There were mixed reactions from participants on the age group that is more likely to have more SRH needs. While most participants agreed that the young people would have more needs, some said that older young persons have more SRH needs. According to some participants, young deaf persons are more likely to be educated and more aware of their SRH needs. However, some participants said that deaf persons have the least education, and, in view of this, it is likely that young persons would not have much information of SRH. In terms of older persons, some participants said that they have experience that might have helped them develop an understanding of SRH. Overall, there was a consensus among participants that both young and older deaf persons are more likely to have their SRH needs unmet. Almost all participants indicated the need for policymakers to incorporate their needs in national SRH development and planning. Consequently, improved SRH services would enable deaf persons to enjoy their right to SRH. Indeed, most participants agreed that they would be more satisfied with SRH services once their needs are incorporated in policy reforms. Two main themes about needs emerged: using the preferred mode of disseminating information and awareness creation on SRH issues.

Preferred modes of disseminating information

Responses from the participants indicated that their preferred sources of SRH information were teachers, healthcare centers, and the media. But it appears hospitals would have been the preferred sources if they were deaf-friendly. The following quotes support this viewpoint.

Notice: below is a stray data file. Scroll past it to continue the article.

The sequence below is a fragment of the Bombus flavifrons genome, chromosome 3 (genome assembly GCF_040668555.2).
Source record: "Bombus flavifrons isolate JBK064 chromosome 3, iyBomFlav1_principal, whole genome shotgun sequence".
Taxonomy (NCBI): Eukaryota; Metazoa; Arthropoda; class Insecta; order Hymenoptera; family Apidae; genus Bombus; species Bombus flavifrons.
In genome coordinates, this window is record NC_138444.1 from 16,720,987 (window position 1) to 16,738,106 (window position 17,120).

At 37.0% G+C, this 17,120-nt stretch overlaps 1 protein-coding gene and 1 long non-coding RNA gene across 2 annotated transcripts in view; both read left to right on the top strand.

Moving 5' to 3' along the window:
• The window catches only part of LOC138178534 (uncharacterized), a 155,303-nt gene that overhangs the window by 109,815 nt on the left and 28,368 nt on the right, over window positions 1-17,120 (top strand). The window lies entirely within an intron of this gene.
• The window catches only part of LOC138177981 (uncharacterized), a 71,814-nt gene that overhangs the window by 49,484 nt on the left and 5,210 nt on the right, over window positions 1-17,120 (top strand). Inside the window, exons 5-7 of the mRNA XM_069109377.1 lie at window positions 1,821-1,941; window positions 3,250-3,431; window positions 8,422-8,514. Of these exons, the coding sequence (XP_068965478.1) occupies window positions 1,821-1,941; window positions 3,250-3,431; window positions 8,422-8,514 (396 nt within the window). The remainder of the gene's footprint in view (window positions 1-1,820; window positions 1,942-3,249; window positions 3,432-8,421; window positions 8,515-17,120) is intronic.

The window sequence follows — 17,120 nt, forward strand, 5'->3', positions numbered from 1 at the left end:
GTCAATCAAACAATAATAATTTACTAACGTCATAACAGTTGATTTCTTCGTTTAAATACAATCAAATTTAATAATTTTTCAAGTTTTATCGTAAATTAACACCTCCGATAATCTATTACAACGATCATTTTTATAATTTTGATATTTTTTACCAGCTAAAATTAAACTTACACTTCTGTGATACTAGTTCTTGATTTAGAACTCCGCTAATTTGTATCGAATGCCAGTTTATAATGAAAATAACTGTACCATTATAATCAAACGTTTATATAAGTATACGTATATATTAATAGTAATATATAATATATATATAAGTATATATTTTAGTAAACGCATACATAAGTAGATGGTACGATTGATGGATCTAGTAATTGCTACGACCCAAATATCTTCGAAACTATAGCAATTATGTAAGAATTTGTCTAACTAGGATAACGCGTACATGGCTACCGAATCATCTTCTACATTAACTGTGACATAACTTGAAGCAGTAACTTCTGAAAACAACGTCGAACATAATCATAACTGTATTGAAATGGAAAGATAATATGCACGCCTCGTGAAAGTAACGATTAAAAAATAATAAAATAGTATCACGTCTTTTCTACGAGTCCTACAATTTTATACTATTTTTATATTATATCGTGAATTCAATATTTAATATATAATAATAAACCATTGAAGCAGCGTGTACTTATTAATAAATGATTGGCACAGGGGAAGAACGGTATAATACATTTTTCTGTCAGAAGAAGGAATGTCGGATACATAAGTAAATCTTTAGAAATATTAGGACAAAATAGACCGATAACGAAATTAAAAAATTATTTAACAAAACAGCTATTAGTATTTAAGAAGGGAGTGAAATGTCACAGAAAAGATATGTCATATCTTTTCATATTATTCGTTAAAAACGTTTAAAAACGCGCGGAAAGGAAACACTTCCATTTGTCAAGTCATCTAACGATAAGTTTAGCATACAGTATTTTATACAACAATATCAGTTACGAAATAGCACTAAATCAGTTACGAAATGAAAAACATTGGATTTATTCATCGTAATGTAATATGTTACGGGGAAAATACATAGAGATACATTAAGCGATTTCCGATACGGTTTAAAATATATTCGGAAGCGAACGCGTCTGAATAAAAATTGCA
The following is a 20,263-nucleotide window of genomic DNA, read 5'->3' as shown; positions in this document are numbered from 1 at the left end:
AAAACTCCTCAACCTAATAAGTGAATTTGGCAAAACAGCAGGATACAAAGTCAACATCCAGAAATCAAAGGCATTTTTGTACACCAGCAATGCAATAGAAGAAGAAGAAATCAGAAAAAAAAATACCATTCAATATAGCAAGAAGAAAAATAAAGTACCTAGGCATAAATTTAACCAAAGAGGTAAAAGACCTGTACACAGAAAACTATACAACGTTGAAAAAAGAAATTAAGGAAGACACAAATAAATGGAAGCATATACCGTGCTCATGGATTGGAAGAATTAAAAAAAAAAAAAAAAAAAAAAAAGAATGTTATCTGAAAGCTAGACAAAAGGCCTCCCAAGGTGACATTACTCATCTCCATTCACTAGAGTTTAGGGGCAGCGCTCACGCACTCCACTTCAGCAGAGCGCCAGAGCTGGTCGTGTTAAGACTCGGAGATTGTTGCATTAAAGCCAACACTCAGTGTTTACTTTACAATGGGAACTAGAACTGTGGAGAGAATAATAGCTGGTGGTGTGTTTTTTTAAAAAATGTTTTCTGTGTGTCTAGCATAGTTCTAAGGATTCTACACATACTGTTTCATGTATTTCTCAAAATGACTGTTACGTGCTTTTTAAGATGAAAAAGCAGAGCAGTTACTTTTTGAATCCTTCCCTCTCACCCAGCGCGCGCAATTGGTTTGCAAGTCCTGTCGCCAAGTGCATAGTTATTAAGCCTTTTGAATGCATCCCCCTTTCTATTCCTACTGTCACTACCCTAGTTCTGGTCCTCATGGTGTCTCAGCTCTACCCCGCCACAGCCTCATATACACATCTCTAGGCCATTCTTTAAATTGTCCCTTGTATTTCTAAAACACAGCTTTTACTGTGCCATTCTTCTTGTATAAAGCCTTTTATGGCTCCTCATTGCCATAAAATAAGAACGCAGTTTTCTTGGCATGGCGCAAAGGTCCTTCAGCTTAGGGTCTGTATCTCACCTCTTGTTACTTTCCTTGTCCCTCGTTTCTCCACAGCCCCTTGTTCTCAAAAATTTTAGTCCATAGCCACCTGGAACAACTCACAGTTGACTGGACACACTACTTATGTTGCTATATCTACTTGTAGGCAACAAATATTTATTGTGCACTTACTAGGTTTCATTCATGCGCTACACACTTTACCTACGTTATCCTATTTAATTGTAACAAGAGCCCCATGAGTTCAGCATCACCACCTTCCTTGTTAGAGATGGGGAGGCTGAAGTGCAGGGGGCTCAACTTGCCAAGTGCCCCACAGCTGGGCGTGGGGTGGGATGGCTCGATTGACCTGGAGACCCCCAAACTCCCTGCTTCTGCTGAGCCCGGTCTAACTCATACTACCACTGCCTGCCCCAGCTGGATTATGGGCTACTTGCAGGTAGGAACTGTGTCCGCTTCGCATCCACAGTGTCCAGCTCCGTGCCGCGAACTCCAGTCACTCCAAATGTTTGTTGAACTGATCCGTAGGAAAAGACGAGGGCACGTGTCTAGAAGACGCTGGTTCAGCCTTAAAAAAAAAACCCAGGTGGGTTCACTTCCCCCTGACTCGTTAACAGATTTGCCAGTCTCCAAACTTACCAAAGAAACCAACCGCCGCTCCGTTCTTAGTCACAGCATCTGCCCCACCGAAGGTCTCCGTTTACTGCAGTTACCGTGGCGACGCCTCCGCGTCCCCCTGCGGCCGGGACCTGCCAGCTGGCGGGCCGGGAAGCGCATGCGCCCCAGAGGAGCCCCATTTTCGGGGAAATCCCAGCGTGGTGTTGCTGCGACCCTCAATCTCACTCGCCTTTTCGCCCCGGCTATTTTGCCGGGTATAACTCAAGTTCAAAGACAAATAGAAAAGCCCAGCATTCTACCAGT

Health workers and other reproductive health facilitators and teachers are the preferred sources of information for deaf people. This is because they are experienced [on SRH issues] and do share important issues with us, so we want them to provide information on SRH for us but they should use interpreters to facilitate understanding (Female, Focus Group Participant 5, District E).

There is no organization that can provide information and services on SRH for the deaf people aside from hospitals. This is because hospitals are the only places where we know we can get good information and services on any of the health issues that we may want to know more about (Male, Focus Group Participant 1, District B).

On the preferred means of disseminating information from these sources, participants mentioned using sign language interpreters, videos, drama, storytelling, and pictures. In addition, health professionals should be encouraged to learn the sign so that they can communicate directly with deaf people. Using these modes of communication would improve access to quality services for deaf people. One participant recounted as follows:

Direct communication with health workers will be more useful because it will make deaf people more conformable. They should also try to train more interpreters and get more pictures with storylines on SRH issues with sign language symbols. Doctors and nurses should make the effort to learn the sign language so that they can communicate effectively with the deaf people on SRH issues. (Female, Focus Group Participant 6, District F).

Awareness creation on SRH

The provision of education on SRH issues was suggested by participants as the best way to increase knowledge on SRH issues. Participants were unanimous that education would enable deaf people to know more about their rights to health, which will, in turn, encourage them to ask more questions and hold professionals accountable. A focus group participant commented:

There should be education and materials on SRH issues, and also Ghana Health Service should visit church camps, churches, schools and communities to give information to deaf people on SRH issues. Deaf people should also be educated on their right to information and reproductive health issues. With education, I believe they will know their rights and be motivated to seek for information and services on SRH issues. (Male, Focus Group Participant 5, District C).